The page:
Monday, August 30, 2010

Electro Magnetic Fields(EEE 2-1)R09


              Electromagnetic Fields

Unit-1                      Electrostatics
Unit-2                      Conductors and Dipole
Unit-3                      Dielectric & Capacitance
Unit-4                      Magneto statics
Unit-5                      Ampere’s circuit law & its applications
Unit-6                      Force in Magnetic fields
Unit-7                      Magnetic potential
Unit-8                      Time varying fields
                       









                                   Unit-1      ELECTROSTATICS


Coulomb’s law:
Coulomb’s law states that the force ‘F’ between two point charges Q1 & Q2 is directly proportional to the product of two charges and inversely proportional to the square of the distance ‘R’ between them and is along the line joining them.
                                    F = K.Q1.Q2 / R2
Where ‘K’ is a proportionality constant  whose value depends on the system of units.
Q1 & Q2 are in coulomb’s(c),  ‘R’ is the distance in meters(m) and force in ‘N’.
                                     K = 
Where ε0 is called the permittivity of free space and             Q1
       ε0 = 8.85* 10-12  F/m         or              K=    = 9*109  m/F        r1         R
                                    F =  . Q1.Q2/ R2                        Q2
r2
If point charges Q1 & Q2 are located at points having position vectors      o
r1 & r2 then the force F12 = Q1.Q2.ar12 / 4πε0.R2
Where  R12 = r2 – r1    ;                       R = |R12|          ;           ar12 = R12/ R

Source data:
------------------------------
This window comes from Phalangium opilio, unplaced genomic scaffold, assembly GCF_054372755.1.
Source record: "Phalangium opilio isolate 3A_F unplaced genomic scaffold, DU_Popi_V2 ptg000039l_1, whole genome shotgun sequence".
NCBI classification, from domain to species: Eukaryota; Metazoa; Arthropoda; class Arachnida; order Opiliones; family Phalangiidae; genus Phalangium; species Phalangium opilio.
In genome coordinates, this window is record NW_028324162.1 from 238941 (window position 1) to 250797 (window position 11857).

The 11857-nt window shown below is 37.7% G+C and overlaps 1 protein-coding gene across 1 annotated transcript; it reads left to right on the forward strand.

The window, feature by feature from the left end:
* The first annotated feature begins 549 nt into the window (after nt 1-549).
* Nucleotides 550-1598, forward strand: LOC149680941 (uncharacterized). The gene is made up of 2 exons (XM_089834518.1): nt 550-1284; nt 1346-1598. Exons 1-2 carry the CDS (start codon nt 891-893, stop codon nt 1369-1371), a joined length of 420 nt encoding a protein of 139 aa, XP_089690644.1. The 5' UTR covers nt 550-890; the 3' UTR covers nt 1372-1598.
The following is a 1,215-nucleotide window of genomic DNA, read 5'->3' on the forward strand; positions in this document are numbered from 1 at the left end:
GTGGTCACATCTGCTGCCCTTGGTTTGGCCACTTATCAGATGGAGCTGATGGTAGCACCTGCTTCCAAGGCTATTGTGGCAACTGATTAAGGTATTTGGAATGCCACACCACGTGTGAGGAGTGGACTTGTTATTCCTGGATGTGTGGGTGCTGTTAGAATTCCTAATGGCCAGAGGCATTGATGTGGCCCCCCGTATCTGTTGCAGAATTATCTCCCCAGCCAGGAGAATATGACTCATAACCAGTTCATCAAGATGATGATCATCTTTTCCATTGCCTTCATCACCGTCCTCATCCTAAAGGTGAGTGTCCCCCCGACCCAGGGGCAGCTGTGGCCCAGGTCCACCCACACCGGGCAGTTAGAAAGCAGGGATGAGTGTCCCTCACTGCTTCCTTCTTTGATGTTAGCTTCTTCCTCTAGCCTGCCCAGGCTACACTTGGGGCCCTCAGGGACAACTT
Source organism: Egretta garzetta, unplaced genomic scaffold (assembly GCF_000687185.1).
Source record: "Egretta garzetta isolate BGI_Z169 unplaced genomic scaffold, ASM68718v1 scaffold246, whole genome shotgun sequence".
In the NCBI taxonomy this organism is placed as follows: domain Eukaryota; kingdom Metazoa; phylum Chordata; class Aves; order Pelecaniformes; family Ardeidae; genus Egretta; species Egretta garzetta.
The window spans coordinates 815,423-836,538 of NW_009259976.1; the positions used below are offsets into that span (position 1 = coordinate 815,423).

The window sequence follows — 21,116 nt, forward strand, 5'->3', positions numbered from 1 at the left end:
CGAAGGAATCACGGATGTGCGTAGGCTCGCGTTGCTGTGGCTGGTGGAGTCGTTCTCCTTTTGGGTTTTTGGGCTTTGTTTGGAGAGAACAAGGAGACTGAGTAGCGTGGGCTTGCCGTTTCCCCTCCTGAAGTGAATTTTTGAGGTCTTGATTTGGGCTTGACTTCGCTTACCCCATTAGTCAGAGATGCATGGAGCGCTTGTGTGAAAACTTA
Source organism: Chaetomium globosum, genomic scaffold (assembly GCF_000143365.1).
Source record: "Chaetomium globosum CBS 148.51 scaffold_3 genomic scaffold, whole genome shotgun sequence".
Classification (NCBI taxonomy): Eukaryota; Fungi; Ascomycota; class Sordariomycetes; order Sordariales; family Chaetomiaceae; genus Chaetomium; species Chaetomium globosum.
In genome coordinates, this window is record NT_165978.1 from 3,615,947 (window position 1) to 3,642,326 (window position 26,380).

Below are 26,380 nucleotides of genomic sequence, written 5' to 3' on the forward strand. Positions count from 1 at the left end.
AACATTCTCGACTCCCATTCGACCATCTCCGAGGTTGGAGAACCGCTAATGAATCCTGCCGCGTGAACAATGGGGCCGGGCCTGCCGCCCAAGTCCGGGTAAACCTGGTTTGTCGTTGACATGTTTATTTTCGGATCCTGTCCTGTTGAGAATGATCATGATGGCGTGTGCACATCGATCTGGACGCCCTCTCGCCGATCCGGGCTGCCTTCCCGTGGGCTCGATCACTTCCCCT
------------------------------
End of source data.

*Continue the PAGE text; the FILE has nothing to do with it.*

F12  = Q1.Q2(r2-r1)/ 4πε0|r2-r1|3        
Similarly force F12 on Q1 due to Q2 , which is same in magnitude but opposite in direction, i.e,
 F21 = -F12     ;    F21 = |F12|ar21 = |F12|(-ar12)        i.e.,   ar21 = -ar12
Coulomb’s law of point charges is applicable when the distance ‘R’ between Q1 & Q2 must be large when compared to linear dimensions of the charges i.e. Q1 & Q2 must be point charges.
If there are more than two point charges i.e. if there are ‘N’ charges then the principle of superposition of charges is applied. It states that if there are ‘N’ charges Q1,Q2,……Qn located at positions r1,r2,…….rn, then the resultant force ‘F’ is given by , sum of the forces exerted on Q be each of the charges Q1,Q2,…….Qn.
F =  
Electric field intensity (EFI):
                        It is defined as the force per unit charge when placed in an electric field.
                                      E = F/Q
For Q>0 , the electric field intensity ‘E’ is obviously in the direction of the force ‘F’ and is measured in newtons per coulomb or  volts per meter. The electric field intensity at a point ‘r’ due to a point charge located at ‘r|’ is given by
                                    E = Q.ar / 4πε0.R2    =  Q(r-r1)/ 4πε0(r-r1)3
Similarly for N charges , the electric field intensity at ‘r’ is given by ,
                        E =  
Electric fields due to charge distributions:
Line charge:
                                    Fig-1:
            Consider a line charge with uniform charge density ‘ρL’ extending from A to B along the Z-axis . The charge dQ associated with    dl = dz  of the line is   dQ = ρL.dl= ρL.dz
& hence total charge Q is   Q =  
The electric field intensity E at an arbitrary point P(x,y,z) can be found using
                        E =    
From fig.                                 dl = dz1
                        R = (x,y,z)-(0,0,z1)  = xax +yay +(z-z1)az      or     R = ρ.aρ  + (z-z1)az
           R2  = |R2| = x2 + y2 + (z-z1)2 = ρ2 + (z-z1)2  
            ar/R2 = R/|R|3 = (ρ.aρ+(z-z1)az)/(ρ2+(z-z1)2)3/2 
E = ρL   dz1
                R = 

1 comment:

  1. D: Looks pretty complicated. My head is now full of F**k.

    ReplyDelete